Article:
There are conditions in which, the improper diet and regimen of the mother, does not lead to garbhapaatha or garbhasraava, but becomes a chronic disorder and causes some deformity or intra uterine death at later stages of pregnancy. These are not very easily detected. Today we come across, various conditions like uterine moles, tubal pregnancies, vesicular moles and abdominal pregnancies Aayurvedic Aachaaryaas have described some conditions which have very similar signs and symptoms, though there may be variance in the causes and pathogenisis that have been described.
Signs and symptoms of abdominal pregnancy
Here is an exerpt from a obstetric book to show this point:
If the foetus dies after reaching a size too large to be absorbed it may undergo suppuration, calcification, mummification or adipocere formation. When the gestation sac adheres to the intestines, infection to the gestation sac and suppuration may occur. Eventually the abscess ruptures and if the patient does not die from septicaemia foetal parts may be extruded through the abdominal wall or more commonly through the bladder or rectum. In some, gestation may go on to term when a spurious labour ensures and the foetus dies, the liquor gets absorbed and the abdominal enlargement decreases. Mummification and formation of a lithopeodian occasionally ensue and the calcified products of conception may be carried for years without producing symptoms (6).
A few of such conditions are described below :
Either due to non-availability of proper diet (nourishment to the foetus) or vaginal discharges (bleeding) after conception the foetus may suffer from sosha (emaciation or dryness). Such a foetus attains its proper growth or maturity after a long time and the woman delivers it after prolonged delay.
According to Sushrutha, this is due to the affliction by vaayu - the foetus gets dried up, does not fill the mother's abodomen properly and quivers very slowly. The symptoms of this condition are as follows:-
After the fourth month of pregnancy (i.e after the attainment of saara by the foetus. If due to the intake of pungent and hot (ushna and teekshna) aahaaras, the mother has bleeding or any other type of yonisraavam (vaginal discharge), it may lead to the improper growth of the foetus and the delay in delivery. This condition is termed as Upavishtaka
Ghruthas which are generally given to treat afflictions of bhutas (semi divine beings) are prescribed o treat upavishtaka e.g. Vacha-ghrutha, guggulvaadi- ghrutha, mahapaishachika ghrutha. Also ghrutha medicated with jeevaneeya, bruhmaaneeya, madhura and vaathahara drugs can be given. Milk and meat soups medicated with the above groups of drugs or just milk and meat soups can be given without medication.
If the woman observes fasts, eats stale food, does not take fatty or oily substances and uses other vaatha vitiating articles, the foetus gets dessicated and does not grow. This foetus remains in the uterus for a very long time and does not quiver. This entity is termed as naagodara.
The treatment for naagodaram is same as that of Upavishtakam.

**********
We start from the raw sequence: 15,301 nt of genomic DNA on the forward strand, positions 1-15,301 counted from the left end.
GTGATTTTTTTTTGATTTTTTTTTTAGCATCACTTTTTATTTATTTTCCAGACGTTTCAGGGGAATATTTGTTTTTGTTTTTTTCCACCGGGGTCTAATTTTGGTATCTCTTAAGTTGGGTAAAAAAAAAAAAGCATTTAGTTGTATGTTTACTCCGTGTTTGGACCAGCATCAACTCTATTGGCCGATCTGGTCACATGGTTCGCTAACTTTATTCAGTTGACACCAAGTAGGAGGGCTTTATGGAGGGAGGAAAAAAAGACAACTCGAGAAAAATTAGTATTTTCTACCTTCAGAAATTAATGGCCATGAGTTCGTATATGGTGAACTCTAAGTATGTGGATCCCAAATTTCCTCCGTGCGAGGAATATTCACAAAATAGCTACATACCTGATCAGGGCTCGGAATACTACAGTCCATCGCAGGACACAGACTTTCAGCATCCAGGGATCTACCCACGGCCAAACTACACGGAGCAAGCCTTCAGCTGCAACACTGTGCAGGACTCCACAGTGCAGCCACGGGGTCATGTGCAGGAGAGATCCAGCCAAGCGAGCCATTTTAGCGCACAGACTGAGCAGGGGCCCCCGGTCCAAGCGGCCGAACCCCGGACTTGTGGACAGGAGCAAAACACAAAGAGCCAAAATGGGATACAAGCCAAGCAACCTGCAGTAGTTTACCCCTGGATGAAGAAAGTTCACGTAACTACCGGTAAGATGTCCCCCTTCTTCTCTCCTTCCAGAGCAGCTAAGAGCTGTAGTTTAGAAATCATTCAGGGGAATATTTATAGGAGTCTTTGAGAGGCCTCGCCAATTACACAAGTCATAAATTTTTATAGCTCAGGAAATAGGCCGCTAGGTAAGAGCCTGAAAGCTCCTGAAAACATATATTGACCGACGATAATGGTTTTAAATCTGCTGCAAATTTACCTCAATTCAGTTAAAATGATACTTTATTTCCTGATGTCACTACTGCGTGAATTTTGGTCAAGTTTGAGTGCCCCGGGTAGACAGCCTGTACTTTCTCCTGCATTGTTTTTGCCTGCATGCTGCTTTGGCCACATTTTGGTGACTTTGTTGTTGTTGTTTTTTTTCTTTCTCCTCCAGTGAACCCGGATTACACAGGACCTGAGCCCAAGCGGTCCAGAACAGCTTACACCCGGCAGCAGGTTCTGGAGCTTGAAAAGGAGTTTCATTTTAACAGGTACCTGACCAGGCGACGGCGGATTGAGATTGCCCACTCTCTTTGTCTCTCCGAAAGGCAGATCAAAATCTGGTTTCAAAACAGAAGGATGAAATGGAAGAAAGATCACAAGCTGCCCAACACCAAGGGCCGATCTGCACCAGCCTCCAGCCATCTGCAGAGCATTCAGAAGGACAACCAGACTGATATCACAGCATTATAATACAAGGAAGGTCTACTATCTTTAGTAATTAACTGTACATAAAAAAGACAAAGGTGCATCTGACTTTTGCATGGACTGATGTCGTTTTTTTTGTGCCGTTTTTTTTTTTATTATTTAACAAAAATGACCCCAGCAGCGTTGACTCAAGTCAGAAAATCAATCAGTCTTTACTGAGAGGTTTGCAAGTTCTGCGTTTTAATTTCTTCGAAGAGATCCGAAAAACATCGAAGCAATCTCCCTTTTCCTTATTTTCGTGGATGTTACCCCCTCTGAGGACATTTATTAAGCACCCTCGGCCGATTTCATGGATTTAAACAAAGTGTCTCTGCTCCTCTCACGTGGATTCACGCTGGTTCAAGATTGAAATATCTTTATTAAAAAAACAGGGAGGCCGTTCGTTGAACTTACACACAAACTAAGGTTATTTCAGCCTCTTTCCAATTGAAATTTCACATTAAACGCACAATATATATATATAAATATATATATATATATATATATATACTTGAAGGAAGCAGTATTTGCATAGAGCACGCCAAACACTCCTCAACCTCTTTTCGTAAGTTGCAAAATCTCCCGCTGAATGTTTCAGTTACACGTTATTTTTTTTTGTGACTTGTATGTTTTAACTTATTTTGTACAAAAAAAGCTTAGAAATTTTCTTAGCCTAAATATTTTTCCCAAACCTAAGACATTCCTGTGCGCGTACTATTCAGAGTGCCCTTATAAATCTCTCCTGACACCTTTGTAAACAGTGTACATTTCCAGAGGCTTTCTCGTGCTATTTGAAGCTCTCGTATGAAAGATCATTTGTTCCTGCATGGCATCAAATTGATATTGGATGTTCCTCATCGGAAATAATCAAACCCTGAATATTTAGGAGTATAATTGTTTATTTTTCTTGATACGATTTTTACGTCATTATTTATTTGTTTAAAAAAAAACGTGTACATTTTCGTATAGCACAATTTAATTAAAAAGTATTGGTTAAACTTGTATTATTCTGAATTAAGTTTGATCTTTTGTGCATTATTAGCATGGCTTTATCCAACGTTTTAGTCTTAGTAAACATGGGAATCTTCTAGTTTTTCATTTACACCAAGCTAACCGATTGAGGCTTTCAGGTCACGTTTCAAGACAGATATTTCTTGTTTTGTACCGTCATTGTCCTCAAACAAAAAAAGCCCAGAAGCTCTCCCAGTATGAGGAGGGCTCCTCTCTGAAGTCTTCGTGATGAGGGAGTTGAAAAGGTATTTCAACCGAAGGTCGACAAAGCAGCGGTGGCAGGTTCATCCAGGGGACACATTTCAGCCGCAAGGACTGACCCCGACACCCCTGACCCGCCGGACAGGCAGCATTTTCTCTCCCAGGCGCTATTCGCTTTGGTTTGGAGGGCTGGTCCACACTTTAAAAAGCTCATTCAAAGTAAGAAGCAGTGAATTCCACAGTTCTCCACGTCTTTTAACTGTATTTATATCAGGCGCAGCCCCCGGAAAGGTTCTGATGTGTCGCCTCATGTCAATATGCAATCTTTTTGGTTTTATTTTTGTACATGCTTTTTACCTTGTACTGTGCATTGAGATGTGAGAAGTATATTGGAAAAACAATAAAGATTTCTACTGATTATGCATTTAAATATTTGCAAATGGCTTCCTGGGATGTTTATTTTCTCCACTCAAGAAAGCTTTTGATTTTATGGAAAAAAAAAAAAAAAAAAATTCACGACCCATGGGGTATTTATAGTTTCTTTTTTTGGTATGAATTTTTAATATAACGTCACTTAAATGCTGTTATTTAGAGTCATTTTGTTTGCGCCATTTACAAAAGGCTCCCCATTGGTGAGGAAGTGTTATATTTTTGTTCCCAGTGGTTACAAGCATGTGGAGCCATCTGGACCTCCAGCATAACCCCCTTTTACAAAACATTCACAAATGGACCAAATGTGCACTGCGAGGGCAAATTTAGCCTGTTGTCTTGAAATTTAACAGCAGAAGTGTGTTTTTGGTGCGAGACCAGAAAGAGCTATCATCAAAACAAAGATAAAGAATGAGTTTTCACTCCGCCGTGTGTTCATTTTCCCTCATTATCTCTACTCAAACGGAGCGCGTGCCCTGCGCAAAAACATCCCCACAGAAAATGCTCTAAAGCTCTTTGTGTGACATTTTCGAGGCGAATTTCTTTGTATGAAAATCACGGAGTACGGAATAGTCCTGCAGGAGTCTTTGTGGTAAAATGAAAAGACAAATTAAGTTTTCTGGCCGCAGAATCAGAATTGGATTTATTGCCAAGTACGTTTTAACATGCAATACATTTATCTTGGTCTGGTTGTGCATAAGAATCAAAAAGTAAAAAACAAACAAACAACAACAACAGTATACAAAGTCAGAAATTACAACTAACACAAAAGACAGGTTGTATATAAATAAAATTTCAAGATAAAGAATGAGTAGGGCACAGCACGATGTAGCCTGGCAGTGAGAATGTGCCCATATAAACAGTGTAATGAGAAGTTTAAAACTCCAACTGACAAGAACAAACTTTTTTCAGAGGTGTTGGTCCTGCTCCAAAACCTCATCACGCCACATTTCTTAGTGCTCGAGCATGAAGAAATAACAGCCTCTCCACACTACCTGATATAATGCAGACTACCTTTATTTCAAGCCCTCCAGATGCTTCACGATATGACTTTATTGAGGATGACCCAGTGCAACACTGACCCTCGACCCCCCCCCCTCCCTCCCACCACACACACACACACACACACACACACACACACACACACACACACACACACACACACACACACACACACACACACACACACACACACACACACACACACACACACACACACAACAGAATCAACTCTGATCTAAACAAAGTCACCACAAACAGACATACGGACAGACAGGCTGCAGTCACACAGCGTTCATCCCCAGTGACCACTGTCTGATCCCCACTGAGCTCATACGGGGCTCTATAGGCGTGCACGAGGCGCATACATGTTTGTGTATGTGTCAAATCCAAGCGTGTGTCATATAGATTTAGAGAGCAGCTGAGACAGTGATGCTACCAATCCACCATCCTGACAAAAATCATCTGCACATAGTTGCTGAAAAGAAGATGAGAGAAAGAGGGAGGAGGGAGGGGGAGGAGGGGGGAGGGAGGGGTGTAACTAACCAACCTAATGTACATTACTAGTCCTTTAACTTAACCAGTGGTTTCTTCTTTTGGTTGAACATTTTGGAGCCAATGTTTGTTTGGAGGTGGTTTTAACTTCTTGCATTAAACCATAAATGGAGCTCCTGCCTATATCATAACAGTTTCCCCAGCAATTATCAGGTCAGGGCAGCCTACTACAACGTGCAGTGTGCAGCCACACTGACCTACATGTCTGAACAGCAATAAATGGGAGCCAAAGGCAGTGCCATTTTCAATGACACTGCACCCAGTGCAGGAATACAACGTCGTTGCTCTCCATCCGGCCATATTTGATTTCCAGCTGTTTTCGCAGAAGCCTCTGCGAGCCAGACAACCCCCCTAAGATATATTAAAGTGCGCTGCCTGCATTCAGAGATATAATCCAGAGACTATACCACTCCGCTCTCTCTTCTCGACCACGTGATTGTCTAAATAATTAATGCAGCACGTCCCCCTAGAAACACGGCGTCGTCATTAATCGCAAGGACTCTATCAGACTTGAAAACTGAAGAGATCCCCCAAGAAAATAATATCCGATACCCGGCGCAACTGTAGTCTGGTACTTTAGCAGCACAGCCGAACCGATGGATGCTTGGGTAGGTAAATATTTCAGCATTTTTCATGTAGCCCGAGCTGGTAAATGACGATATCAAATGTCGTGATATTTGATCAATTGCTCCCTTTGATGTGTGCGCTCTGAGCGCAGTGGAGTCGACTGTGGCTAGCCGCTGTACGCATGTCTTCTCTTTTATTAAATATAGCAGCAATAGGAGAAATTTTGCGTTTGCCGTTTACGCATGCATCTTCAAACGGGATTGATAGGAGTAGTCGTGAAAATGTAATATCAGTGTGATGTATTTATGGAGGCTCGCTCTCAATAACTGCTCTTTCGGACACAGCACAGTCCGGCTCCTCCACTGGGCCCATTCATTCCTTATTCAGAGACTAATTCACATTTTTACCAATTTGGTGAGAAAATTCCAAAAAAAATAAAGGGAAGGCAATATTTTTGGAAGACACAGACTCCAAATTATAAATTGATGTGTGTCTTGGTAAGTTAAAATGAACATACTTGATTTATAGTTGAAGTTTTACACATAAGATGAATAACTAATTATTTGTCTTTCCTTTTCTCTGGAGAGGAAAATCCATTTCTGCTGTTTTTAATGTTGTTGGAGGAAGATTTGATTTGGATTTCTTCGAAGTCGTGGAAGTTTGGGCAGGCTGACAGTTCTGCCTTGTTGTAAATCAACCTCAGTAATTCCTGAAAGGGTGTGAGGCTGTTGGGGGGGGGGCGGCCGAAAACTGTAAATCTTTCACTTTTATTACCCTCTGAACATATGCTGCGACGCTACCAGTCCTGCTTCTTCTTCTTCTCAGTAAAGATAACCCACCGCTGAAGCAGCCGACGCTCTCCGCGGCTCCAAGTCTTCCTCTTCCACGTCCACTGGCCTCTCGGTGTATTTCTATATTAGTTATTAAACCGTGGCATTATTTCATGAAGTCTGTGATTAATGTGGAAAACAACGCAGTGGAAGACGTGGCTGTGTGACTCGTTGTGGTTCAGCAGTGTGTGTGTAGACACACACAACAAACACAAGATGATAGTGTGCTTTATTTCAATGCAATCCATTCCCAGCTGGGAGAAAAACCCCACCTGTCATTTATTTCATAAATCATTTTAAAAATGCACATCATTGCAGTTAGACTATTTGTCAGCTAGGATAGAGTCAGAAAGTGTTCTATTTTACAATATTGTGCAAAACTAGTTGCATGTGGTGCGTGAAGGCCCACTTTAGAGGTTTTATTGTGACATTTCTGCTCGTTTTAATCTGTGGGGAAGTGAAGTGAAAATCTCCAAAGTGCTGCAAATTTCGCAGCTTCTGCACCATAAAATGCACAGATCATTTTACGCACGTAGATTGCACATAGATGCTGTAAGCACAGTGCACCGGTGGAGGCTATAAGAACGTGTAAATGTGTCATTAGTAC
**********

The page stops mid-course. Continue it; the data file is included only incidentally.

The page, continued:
Due to obstruction in the srothases and due to vaatha the foetus becomes "leena"(clung or adhered). This foetus remains in the uterus for very long duration and gives rise to various complications.
Concluding Remarks *
As we had already outlined in the earlier chapters the local communities appear to have a very sound knowledge in the area of diagnosis of pregnancy. In other areas like the care of the pregnant woman and management of diseases during pregnancy there is a wealth of knowledge and several healthy traditions. However, knowledge is incomplete in some areas and it can be supplemented by inputs from ISMs. Certain practices have been identified which deserve to be investigated in greater detail.
However, it is most important that we need to examine and understand Lok Swaasthya Paramparaas free of any biased ideas. There are still a large number of "educational" pamphlets and material prepared by various government agencies that are now in circulation which reflect a Western ethno-centric bias. Some of them label several of our peoples practices are superstition, because of such a biased view point - namely the failure to look at the practices also from the point of view of our own scientific traditions. For example a point of view of our own scientific traditions. For example a pamphlet on Nutrition published by one of our prestigeous research institution has devoted a chapter to "Care of the pregnant woman". It says that - "There are other pregnant woman who believe that foods like egg, meat, pappaya etc. are "hot" foods and causes abortion..... All these beliefs have no scientific basis"(13).
Such short sighted attitudes prevail not only among academicians and researchers but they also seem to prevail among community health workers who presumably have a much more thorough and intimate knowledge of local practices and customs etc. For example a well known book that is meant to educate health workers states that "a lot of people believe that there are many kinds of foods that will hurt them or that they should not eat when they are sick. They may think of some kind of foods for "hot" sicknesses and "cold" foods for cold sicknesses. They may also avoid some foods which they have "pittham" or they may believe that many foods are for a mother with a new-born child. These beliefs may do more harm than good" (14).
The above examples have been good to illustrate the fact that all these evaluations and educational material have been produced with a high degree of ethno-centric bias. It would be necessary to rid ourselves of this limitation and understand these practices also from the point of view of our own scientific traditions, if we are to build on the strengths of these practices.
Since the material is continued in Part II a detailed overall conclusion will be given later; only some remarks are now presented.